Case study: Making Fiverr a social enterprise

Alexander Thomsen
5 min readFeb 15, 2021


Photo by 𝓴𝓘𝓡𝓚 𝕝𝔸𝕀 on Unsplash

As someone who works in tech, I’m a big believer in what tech has done, doing and will do in the future for our society. We have seen how companies like Amazon and Google have given a tremendous amount of value to consumers all around the world while offering employment to thousands of people. We live in a time of rising prosperity where products and services are becoming cheaper and more accessible to everyone and the internet has brought us an ever-increasing rate of exchanging ideas and innovation.

We are wealthier, healthier, happier, kind, clear, more peaceful, more equal and longer-lived than any previous generation — The Rational Optimist

Now overall we are moving in the right direction, however, I think many can agree we can still do a lot better in many areas such as climate, animal products, education, health, low-income individuals and the list goes on. Therefore, I put myself to the task, to take existing concepts like for this article Fiverr and brainstorm a few ideas on how we can create a new startup that is social impact-driven. My goal is not to create pitch-perfect business models, but rather to inspire others to come up with their own ideas.

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My objectives

  • Do some basic research about Fiverr and industry
  • Decide on a social mission to pursue
  • Choose target beneficiaries
  • Brainstorm using the canvas I created
  • Decide on ways to minimally test the solution before investing more time and money

Total time spent: 70 minutes

Twenty — A work marketplace for social good

I named this hypothetical idea Twenty since I decided to use Fiverr as a case and focus on US low wage workers and the key mission would be to offer an hourly salary that is higher than the US minimum national level threshold. Instead of focusing on a global market, I chose the US low wage workers explicitly, firstly because it’s important to create a value proposition that fits a smaller market. The second reason being I was quite surprised to find that 44% of all workers qualified as “low-wage” in the US, meaning this is a big social problem to solve.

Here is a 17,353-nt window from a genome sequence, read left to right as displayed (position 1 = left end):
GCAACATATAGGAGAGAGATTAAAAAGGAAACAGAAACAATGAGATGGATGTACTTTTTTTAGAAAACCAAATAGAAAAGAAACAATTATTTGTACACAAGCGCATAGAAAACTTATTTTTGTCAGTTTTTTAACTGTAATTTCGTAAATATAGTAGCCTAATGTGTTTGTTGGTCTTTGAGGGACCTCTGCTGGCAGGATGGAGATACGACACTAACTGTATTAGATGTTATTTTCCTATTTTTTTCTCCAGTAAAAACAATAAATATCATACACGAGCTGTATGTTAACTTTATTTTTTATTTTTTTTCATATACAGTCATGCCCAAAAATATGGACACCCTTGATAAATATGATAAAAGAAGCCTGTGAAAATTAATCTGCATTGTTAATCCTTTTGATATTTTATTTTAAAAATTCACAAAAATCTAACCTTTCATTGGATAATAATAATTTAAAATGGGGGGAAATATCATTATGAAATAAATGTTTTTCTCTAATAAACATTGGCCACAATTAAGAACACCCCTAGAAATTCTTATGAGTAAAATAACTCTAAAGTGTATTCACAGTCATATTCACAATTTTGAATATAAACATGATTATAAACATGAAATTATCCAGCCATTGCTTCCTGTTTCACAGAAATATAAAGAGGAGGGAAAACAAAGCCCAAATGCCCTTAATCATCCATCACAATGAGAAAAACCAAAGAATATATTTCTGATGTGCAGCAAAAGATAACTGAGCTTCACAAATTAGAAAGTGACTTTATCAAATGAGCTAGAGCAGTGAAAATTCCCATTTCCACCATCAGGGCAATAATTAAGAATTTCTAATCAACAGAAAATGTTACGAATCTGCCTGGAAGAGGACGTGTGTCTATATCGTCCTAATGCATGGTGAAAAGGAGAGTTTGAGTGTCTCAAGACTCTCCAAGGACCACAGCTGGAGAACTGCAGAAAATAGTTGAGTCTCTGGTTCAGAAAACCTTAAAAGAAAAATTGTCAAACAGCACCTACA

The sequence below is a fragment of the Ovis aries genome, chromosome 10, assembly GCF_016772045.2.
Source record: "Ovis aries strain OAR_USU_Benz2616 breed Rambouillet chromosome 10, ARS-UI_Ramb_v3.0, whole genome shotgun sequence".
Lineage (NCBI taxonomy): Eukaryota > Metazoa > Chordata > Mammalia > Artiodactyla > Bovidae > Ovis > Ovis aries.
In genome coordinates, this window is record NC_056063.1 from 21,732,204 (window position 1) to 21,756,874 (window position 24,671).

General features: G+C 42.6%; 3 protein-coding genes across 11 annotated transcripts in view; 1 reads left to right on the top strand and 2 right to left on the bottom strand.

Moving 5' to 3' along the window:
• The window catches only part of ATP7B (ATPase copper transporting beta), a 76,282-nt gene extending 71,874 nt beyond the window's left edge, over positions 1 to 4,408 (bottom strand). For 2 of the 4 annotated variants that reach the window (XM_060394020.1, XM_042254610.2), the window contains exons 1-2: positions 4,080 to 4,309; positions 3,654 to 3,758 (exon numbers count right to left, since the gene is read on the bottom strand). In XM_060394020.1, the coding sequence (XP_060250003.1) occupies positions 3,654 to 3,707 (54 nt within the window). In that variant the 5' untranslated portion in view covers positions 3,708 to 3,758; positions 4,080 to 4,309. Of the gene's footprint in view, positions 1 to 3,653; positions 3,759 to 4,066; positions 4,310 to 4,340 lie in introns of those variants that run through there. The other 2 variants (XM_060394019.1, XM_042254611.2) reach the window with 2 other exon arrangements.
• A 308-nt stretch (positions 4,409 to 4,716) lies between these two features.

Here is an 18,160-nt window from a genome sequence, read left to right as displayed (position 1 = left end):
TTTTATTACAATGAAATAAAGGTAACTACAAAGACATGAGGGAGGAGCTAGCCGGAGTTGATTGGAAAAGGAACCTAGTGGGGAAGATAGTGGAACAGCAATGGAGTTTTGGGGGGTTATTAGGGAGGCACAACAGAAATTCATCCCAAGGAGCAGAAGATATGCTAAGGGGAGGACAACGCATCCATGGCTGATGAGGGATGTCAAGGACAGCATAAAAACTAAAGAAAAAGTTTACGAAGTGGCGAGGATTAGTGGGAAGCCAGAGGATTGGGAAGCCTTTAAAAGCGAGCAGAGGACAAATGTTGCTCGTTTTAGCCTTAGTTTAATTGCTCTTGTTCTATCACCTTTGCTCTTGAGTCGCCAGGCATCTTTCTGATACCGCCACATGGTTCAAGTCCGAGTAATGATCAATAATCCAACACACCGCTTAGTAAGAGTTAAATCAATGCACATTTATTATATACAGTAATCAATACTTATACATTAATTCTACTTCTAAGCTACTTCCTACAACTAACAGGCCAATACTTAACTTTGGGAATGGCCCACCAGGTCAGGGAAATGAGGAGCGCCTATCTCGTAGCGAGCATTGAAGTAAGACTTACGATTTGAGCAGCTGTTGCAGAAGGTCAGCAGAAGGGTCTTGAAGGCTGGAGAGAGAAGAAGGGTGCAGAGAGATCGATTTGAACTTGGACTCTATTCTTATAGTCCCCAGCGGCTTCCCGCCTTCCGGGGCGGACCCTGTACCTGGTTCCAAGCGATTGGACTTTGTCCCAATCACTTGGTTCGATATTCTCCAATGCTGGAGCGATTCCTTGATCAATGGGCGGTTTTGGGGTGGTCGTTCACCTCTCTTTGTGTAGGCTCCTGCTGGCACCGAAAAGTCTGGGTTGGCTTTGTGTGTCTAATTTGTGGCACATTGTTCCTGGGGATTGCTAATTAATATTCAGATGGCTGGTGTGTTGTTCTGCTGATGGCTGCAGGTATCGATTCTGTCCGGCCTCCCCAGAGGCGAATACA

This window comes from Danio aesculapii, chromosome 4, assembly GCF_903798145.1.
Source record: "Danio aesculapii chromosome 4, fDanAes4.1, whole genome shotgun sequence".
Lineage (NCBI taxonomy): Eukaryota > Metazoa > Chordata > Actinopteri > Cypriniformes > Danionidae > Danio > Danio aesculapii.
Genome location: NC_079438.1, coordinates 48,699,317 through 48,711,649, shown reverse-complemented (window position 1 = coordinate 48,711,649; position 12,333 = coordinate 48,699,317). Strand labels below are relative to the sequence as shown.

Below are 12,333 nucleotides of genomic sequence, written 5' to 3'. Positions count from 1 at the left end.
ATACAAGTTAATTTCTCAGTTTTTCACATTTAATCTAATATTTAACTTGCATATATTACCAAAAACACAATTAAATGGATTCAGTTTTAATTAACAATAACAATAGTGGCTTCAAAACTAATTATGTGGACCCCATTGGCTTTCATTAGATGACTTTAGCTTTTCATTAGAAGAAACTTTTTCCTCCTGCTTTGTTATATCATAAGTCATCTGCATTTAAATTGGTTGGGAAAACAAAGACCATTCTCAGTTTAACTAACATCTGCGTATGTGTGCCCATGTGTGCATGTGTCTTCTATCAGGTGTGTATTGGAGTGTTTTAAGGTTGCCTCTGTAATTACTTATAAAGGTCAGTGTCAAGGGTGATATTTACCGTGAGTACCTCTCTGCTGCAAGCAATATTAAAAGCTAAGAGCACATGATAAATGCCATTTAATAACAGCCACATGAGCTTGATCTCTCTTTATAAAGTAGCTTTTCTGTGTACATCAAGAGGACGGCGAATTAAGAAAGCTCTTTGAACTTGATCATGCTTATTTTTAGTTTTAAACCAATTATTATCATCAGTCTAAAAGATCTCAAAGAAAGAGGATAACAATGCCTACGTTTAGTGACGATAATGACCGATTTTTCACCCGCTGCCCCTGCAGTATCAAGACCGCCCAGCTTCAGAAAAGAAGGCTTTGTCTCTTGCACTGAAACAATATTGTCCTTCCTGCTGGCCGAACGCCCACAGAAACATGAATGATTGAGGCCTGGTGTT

In this article, I’m not going through all of the canvas categories. Unfortunately, on Medium the Miro canvases look unreadable, to access them please follow this link:

Target beneficiaries

As mentioned above my focus is on the US low wage workers, but that is already a huge segment to start with that consist of many types of people with different backgrounds, skillsets and pain points. Therefore, I decided to focus on women and black workers as there is ample evidence of labour discrimination and overrepresented among low-wage workers.

Beneficiaries pains and gains

With a combination of basic research and assumptions, I listed out some basic pains and gains:

  • Often lack skills tailored to the local market
  • Discriminated by employers due to their culture, colour and sex
  • Works many jobs at the same time since paid below living standards
  • Often have kids to also take care of

Target customers and their pains

On this one, I was shooting from the hips, assuming that the target would be startups or companies with tighter budgets, located in an expensive location and looking for remote workers. These companies would have management or employees that have strong social and moral values and/or a customer base with these principles.